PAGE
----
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After decades of false starts, will Apple be able to bring video chat to the masses?
While the technology, which would allows people to see those they're talking to, has long been in place, and video conferencing is drawing increasing numbers of business users, video chats are still far from an everyday event for most consumers.
But last week, Apple announced its latest iPhone would feature a technology it calls FaceTime. Apple is expected to sell millions of iPhone 4s, putting the technology - literally - in the hands of a worldwide mass market.
And because it's opened the technology to outside developers, consumers using phones running Google's Android, Microsoft's Windows Mobile and other operating systems could soon be able to make video calls to consumers using iPhones.
This has the potential to make video calling mainstream, but Apple's initial effort comes with a long list of shortcomings.
That said, I'm excited about using FaceTime to see my kids when I'm away on business trips, or making video calls to my parents in Texas.
FaceTime aims to address many of video chat's past shortcomings. First off, it's dead simple to use. You just place a phone call like you normally would.
If you and the person you are calling both have a FaceTime-compatible device - right now, that means an iPhone 4 - you can start a video call by simply pressing a FaceTime button, located next to the mute, speaker phone and "add call" buttons that iPhone users normally see when using the phone. Once the other person accepts, the video call starts.
So, unlike video chat services on the PC, for instance, you don't need to download any special software. You don't have to guess whether your friends are using the same video chat service. And you don't have to worry about having an online alias - or remembering those of your friends.
Because it's on your mobile phone, FaceTime is also much more flexible than PC-based video-chat services or old landline video phones. You can use it on the couch, in the kitchen or just about anywhere you can get a connection (more on that later).
FaceTime doesn't solve the issue of incompatible services. You can't make a video call to someone using Google Talk on a PC or Skype on one of the new TV-attached Web cams.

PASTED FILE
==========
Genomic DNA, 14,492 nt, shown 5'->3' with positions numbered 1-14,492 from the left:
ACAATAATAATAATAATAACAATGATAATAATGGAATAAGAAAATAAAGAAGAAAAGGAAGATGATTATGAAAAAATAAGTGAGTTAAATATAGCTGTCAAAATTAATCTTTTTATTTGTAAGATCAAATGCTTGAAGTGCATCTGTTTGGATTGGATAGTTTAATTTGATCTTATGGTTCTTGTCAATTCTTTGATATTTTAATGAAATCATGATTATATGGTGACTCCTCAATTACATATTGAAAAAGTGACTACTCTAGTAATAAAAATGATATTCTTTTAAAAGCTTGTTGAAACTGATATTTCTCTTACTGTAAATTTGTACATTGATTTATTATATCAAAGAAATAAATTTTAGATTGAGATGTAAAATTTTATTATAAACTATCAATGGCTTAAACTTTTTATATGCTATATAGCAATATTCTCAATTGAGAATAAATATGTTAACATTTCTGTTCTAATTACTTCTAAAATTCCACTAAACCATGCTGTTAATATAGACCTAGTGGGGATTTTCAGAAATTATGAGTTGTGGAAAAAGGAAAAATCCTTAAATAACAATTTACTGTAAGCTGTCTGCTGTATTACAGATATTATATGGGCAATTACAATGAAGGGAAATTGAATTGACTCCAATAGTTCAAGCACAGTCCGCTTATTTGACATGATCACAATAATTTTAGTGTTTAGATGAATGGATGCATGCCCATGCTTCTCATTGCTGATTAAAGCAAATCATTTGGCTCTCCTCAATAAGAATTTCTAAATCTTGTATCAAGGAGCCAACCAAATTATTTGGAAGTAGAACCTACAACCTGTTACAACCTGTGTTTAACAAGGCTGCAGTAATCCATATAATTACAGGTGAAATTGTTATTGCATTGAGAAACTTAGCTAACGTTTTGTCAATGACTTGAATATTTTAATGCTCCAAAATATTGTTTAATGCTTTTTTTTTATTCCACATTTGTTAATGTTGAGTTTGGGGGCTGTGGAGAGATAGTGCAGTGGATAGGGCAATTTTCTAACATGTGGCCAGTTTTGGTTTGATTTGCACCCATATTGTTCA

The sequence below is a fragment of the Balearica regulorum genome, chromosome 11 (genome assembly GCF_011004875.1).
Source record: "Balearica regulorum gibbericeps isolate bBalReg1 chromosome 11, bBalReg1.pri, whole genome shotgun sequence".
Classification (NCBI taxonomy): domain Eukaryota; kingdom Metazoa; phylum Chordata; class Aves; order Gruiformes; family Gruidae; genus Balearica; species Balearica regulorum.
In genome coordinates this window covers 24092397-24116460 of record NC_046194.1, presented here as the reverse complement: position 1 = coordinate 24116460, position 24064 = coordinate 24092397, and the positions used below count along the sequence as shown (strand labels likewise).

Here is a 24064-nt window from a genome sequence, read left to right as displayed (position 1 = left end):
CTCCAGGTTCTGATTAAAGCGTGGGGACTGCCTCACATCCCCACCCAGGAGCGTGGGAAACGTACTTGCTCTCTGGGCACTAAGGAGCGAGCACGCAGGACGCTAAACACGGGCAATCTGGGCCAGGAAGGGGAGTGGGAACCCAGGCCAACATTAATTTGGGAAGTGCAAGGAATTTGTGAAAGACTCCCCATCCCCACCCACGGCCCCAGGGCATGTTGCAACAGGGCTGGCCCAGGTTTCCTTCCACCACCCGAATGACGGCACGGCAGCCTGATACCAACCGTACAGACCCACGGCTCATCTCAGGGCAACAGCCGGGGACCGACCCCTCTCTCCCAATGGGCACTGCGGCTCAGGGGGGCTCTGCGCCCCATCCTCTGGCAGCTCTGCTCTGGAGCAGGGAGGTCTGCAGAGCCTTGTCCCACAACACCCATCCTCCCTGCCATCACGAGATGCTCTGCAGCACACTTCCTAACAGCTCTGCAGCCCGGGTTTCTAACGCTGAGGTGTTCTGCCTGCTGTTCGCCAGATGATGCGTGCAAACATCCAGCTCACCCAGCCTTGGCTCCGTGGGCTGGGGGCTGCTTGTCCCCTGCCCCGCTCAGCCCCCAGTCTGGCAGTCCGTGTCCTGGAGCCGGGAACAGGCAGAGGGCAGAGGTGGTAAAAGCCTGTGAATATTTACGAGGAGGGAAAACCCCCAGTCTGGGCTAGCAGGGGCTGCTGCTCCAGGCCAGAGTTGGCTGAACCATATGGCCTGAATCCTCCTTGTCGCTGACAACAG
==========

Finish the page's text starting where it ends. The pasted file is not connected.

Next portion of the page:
But Apple is making a push in that direction, offering up the technology underlying FaceTime as an open standard.
That means Skype, Google and other companies could build FaceTime technology into their applications, allowing consumers who don't have an iPhone 4 to make video calls to one who does.
The problem is that while FaceTime has a lot of promise, so far there's not much there.
Apple itself touched on what's probably its biggest shortcoming at the event: It will only work over Wi-Fi. That limitation automatically restricts where you can use FaceTime.
So while Apple touted the ability to share special moments with your friends and family, you better make sure those moments happens near a hot spot. If they don't, you can't share them.
In other words, don't expect to show grandma your son or daughter's soccer game anytime soon.
Apple said it's talking to its wireless carrier partners, including AT&T in the U.S., about being able to use FaceTime over their networks, but it also said that at least for this year, it will be Wi-Fi only.
And the wait could be longer, given the problems networks have had in supporting the amount of bandwidth iPhone owners already use.
But that's not the only shortcoming. For now, FaceTime only works between iPhone 4s, meaning both you and the person you want to talk to must have the latest Apple phone.
That limitation is baffling to me. Apple could and should have linked FaceTime with iChat, the Apple instant messaging program that's already running on millions of Mac computers with built-in Webcams.
Similarly, the iPhone 3GS - last year's model - has a camera that supports video and a relatively fast processor. It doesn't seem like a huge leap to think that it could have supported FaceTime, even if it doesn't have a forward-facing camera.
That would add millions of potential users.
And while it's great that Apple is opening the FaceTime technology, other companies are pushing their own - incompatible - video chat technologies to be the next standard. There's no guarantee that Google or anyone else will adopt FaceTime.
You also can't call multiple people at once. That's too bad, because often you want to share those "special moments" with more than just one person.
I have no doubt that Apple will address many of these shortcomings in due order.
If it does, I really think the company has a great chance of finally making video calling mainstream.